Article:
Credit companies, as well as opportunityand bridge-loan funds, usually can provide a wider range of loans, including higher-leverage loans for many property types. These lenders’ pricing tends to fall between that of Wall Street and hard-money lenders. Pricing of LIBOR plus 350 basis points to LIBOR plus 1,000 basis points is not out of the question. However, borrowers benefit from the higher leverage and will accept the higher interest rates in exchange for the ability to acquire properties or complete projects with less equity — which can be expensive. There also can be a trade-off between pricing and recourse. Most Wall Street, credit-company and bridge-loan-fund loans are nonrecourse or limited-recourse, as opposed to bank loans, which usually are full-recourse.

Loan examples

  • Property transitions: Almost any property transition can be financed with a bridge loan. Borrowers can use it to finance the acquisition of vacant or substantially vacant properties. Their intent is to improve leasing and occupancy and then sell the stabilized property or refinance it into a permanent loan.
  • Developers can use bridge loans for many types of property transitions. A borrower recently used a high-leverage bridge loan to acquire a boutique hotel that he intended to convert to hotel condominiums. The bridge loan provided more than 85 percent of the acquisition cost of the hotel in a situation where the closest competitive loan quote would have required an additional $3 million equity investment.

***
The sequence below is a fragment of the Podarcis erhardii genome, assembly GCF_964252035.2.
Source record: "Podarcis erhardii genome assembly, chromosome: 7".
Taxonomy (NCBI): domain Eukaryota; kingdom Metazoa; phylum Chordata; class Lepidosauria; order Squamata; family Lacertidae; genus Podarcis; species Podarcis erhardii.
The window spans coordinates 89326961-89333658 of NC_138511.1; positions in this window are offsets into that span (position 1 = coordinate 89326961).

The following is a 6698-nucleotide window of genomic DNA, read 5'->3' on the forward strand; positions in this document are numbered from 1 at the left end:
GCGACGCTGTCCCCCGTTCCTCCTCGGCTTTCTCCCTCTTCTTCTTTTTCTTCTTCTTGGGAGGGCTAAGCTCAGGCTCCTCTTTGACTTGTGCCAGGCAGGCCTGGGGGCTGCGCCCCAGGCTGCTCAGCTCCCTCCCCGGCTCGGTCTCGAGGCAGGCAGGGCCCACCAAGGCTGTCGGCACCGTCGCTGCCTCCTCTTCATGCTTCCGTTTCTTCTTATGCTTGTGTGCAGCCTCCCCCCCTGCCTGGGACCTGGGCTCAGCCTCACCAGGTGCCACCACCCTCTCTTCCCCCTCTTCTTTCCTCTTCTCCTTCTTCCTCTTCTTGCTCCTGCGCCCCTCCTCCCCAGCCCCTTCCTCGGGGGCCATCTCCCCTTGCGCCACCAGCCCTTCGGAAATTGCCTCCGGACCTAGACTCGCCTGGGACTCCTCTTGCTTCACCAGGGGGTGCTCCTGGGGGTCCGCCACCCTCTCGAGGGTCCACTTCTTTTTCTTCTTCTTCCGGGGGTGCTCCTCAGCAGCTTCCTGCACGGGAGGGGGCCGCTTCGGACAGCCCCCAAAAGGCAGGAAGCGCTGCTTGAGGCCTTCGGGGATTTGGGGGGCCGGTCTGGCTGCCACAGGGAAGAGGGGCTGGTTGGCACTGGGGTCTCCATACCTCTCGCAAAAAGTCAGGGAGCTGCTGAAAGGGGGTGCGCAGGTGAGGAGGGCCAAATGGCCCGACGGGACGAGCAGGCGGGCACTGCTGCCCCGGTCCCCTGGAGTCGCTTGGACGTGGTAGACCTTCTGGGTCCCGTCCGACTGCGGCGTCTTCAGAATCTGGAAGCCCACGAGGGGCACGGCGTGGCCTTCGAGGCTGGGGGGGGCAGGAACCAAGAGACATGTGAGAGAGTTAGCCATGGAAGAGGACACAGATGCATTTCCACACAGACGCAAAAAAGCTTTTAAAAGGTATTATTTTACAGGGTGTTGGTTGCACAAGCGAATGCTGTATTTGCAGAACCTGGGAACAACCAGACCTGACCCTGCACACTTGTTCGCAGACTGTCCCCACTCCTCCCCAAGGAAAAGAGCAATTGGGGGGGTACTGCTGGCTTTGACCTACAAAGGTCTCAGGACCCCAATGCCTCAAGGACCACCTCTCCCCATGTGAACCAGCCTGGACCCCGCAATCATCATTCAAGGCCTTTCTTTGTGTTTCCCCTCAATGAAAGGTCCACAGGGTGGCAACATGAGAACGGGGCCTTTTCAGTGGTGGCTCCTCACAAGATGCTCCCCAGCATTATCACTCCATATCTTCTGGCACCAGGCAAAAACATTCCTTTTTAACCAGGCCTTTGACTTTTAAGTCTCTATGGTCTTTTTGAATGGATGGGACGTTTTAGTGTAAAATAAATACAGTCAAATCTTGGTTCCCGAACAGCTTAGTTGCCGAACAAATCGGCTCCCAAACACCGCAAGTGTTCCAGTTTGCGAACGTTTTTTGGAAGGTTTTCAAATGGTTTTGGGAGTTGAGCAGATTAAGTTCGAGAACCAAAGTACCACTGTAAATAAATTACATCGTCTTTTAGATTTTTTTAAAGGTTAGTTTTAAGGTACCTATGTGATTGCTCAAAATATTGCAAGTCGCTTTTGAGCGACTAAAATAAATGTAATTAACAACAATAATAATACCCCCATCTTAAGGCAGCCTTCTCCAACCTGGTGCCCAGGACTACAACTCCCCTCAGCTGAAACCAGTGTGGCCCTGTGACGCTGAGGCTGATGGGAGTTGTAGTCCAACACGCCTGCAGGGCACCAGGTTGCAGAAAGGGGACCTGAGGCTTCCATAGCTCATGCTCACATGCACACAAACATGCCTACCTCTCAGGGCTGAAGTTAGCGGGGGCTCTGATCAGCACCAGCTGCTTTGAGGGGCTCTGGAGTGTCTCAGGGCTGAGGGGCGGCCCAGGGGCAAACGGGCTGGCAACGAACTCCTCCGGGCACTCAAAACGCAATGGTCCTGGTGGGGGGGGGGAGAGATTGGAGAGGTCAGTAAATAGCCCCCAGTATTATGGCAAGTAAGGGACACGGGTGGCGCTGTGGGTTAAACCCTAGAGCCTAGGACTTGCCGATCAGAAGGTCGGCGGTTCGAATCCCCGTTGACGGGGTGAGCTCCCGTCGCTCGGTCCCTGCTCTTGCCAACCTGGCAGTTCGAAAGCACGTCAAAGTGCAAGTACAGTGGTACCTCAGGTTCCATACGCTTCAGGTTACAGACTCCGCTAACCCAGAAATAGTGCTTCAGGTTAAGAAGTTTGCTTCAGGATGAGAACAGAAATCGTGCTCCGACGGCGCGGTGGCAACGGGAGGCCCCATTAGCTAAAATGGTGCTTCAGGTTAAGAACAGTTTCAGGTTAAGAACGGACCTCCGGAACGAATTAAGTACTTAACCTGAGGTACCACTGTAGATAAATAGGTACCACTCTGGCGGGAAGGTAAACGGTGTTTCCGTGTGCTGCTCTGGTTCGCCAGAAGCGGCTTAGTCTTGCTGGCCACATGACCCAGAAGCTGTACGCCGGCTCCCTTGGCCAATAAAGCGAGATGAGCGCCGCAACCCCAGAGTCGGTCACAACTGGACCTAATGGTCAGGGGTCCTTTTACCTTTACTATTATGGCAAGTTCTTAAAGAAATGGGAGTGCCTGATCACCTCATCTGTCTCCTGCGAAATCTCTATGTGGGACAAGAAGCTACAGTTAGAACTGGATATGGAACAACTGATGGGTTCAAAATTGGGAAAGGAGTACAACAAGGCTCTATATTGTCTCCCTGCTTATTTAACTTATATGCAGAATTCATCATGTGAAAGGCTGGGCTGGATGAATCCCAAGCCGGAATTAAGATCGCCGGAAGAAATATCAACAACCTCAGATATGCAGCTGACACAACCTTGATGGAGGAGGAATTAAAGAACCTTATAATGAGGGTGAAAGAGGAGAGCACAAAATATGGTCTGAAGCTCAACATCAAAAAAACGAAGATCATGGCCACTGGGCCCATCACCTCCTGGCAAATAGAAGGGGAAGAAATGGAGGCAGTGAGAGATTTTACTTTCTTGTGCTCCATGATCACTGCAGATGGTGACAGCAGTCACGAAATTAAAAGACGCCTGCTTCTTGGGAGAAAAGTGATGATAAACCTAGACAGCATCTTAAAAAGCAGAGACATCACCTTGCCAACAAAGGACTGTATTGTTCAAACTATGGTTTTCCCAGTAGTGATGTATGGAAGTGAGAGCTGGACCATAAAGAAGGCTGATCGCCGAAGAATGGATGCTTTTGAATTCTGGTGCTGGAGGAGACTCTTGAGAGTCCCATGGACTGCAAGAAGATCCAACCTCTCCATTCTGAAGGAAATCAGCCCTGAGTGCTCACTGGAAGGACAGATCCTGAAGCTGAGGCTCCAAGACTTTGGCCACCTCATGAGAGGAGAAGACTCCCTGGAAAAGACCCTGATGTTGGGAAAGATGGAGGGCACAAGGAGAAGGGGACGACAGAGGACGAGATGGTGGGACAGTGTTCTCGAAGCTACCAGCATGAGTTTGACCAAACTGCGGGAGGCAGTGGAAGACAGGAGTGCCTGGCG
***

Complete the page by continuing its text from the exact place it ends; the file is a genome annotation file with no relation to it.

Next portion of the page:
• The developer successfully pre-sold a substantial number of hotel condominium units and has refinanced the project with a much larger loan to rehab the property for sale.
  • Property acquisitions: Borrowers can use bridge loans to acquire almost every property type, including apartments, office buildings, retail, hospitality, industrial, land and more.
  • In the past few months, a borrower successfully closed a varied portfolio of industrial properties using a high-leverage bridge loan that provided 80 percent of the more than $60 million in acquisition costs. A mezzanine loan matched the bridge loan to bring the financing package to 90 percent of cost. The industrial portfolio has been managed and seasoned and now is being refinanced into a permanent loan.
  • Condominium conversions: A recent bridge loan was used to acquire and convert an office building into luxury residential condominiums. The transaction cost $20 million, including closing and rehabilitation costs. The bridge loan provided $15 million of the required capital, and an investment of more than $4 million from a boutique mezzanine/equity investor filled the equity gap.
  • Similar bridge loans helped fund conversion of apartments into residential condominiums.

Bridge loans are useful and necessary financing vehicles that developers can use in quick-close or higher-leverage acquisitions, conversions or transitional situations. Developers should try to work with bridge lenders who have broad desires and flexible loan parameters to help loans fit the projects. With developers routinely achieving bridge-loan financing as high as 90 percent of cost, it appears that bridge-loan financing will continue as the financing vehicle of choice for many real estate developers and investors.